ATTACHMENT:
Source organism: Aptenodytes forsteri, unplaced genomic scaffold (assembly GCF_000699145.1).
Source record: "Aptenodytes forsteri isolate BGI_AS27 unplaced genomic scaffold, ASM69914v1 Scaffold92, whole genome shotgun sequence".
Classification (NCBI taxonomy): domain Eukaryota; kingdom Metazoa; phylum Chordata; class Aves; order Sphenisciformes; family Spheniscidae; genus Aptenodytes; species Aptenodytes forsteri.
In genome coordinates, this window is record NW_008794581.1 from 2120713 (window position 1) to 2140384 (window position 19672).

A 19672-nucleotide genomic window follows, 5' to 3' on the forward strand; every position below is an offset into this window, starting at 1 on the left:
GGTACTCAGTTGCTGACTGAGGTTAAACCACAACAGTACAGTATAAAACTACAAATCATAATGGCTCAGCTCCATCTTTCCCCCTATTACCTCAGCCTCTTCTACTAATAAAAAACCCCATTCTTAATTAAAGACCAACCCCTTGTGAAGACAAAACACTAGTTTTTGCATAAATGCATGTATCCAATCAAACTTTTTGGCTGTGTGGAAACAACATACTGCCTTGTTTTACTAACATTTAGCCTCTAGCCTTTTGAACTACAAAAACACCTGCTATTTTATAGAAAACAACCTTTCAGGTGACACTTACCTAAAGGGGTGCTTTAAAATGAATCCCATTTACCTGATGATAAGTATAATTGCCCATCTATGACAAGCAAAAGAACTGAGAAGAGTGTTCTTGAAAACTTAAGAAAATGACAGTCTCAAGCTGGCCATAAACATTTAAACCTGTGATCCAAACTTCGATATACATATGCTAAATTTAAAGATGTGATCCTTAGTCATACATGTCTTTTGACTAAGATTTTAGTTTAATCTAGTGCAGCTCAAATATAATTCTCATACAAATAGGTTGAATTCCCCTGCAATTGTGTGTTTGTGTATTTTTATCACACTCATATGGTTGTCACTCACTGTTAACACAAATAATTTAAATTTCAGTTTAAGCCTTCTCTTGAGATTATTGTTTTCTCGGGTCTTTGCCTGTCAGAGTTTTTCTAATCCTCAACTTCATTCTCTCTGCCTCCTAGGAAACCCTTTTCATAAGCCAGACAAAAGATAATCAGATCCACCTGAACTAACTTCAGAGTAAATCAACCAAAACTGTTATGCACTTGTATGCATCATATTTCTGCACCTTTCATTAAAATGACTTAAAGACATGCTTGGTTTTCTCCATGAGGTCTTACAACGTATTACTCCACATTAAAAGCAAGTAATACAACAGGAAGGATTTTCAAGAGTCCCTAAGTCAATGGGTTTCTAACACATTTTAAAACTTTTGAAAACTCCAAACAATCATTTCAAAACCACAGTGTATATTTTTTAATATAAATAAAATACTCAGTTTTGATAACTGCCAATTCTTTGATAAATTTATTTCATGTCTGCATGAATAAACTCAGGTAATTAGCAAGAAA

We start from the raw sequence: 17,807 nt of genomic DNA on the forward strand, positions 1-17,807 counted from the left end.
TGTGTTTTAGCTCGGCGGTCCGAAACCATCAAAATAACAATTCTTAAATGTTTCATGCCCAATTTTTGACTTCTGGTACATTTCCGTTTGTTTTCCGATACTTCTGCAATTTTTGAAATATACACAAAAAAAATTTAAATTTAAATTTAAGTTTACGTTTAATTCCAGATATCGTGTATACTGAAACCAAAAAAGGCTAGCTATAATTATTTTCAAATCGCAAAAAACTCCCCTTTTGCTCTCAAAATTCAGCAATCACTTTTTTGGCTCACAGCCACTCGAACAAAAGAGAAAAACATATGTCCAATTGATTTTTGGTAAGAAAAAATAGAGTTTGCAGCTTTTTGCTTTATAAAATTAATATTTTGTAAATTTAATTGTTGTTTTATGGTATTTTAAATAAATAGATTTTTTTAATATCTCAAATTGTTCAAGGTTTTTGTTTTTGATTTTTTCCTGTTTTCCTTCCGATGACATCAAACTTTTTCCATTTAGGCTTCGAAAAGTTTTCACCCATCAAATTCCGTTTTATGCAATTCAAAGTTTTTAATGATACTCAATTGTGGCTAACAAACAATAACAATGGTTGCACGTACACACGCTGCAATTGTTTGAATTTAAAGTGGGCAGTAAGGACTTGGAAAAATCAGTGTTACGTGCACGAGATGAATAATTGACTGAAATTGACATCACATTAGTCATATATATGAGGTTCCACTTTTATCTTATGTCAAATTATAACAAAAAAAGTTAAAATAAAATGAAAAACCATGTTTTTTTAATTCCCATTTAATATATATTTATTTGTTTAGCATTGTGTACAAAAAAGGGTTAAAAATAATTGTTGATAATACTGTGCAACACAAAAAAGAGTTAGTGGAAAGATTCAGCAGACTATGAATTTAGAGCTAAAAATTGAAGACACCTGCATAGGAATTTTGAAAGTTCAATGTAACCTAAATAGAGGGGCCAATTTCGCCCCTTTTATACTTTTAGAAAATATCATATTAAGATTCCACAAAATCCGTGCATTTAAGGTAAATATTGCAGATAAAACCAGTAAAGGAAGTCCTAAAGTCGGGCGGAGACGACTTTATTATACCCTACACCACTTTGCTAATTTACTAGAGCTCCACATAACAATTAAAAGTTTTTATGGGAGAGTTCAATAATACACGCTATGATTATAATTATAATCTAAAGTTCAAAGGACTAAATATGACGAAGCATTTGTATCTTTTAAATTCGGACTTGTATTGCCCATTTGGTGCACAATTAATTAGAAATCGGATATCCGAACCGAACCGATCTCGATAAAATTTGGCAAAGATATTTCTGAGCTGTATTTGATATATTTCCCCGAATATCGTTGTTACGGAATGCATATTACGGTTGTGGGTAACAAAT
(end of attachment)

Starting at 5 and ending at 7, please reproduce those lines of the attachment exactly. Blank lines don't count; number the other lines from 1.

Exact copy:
A 19672-nucleotide genomic window follows, 5' to 3' on the forward strand; every position below is an offset into this window, starting at 1 on the left:
GGTACTCAGTTGCTGACTGAGGTTAAACCACAACAGTACAGTATAAAACTACAAATCATAATGGCTCAGCTCCATCTTTCCCCCTATTACCTCAGCCTCTTCTACTAATAAAAAACCCCATTCTTAATTAAAGACCAACCCCTTGTGAAGACAAAACACTAGTTTTTGCATAAATGCATGTATCCAATCAAACTTTTTGGCTGTGTGGAAACAACATACTGCCTTGTTTTACTAACATTTAGCCTCTAGCCTTTTGAACTACAAAAACACCTGCTATTTTATAGAAAACAACCTTTCAGGTGACACTTACCTAAAGGGGTGCTTTAAAATGAATCCCATTTACCTGATGATAAGTATAATTGCCCATCTATGACAAGCAAAAGAACTGAGAAGAGTGTTCTTGAAAACTTAAGAAAATGACAGTCTCAAGCTGGCCATAAACATTTAAACCTGTGATCCAAACTTCGATATACATATGCTAAATTTAAAGATGTGATCCTTAGTCATACATGTCTTTTGACTAAGATTTTAGTTTAATCTAGTGCAGCTCAAATATAATTCTCATACAAATAGGTTGAATTCCCCTGCAATTGTGTGTTTGTGTATTTTTATCACACTCATATGGTTGTCACTCACTGTTAACACAAATAATTTAAATTTCAGTTTAAGCCTTCTCTTGAGATTATTGTTTTCTCGGGTCTTTGCCTGTCAGAGTTTTTCTAATCCTCAACTTCATTCTCTCTGCCTCCTAGGAAACCCTTTTCATAAGCCAGACAAAAGATAATCAGATCCACCTGAACTAACTTCAGAGTAAATCAACCAAAACTGTTATGCACTTGTATGCATCATATTTCTGCACCTTTCATTAAAATGACTTAAAGACATGCTTGGTTTTCTCCATGAGGTCTTACAACGTATTACTCCACATTAAAAGCAAGTAATACAACAGGAAGGATTTTCAAGAGTCCCTAAGTCAATGGGTTTCTAACACATTTTAAAACTTTTGAAAACTCCAAACAATCATTTCAAAACCACAGTGTATATTTTTTAATATAAATAAAATACTCAGTTTTGATAACTGCCAATTCTTTGATAAATTTATTTCATGTCTGCATGAATAAACTCAGGTAATTAGCAAGAAA

We start from the raw sequence: 17,807 nt of genomic DNA on the forward strand, positions 1-17,807 counted from the left end.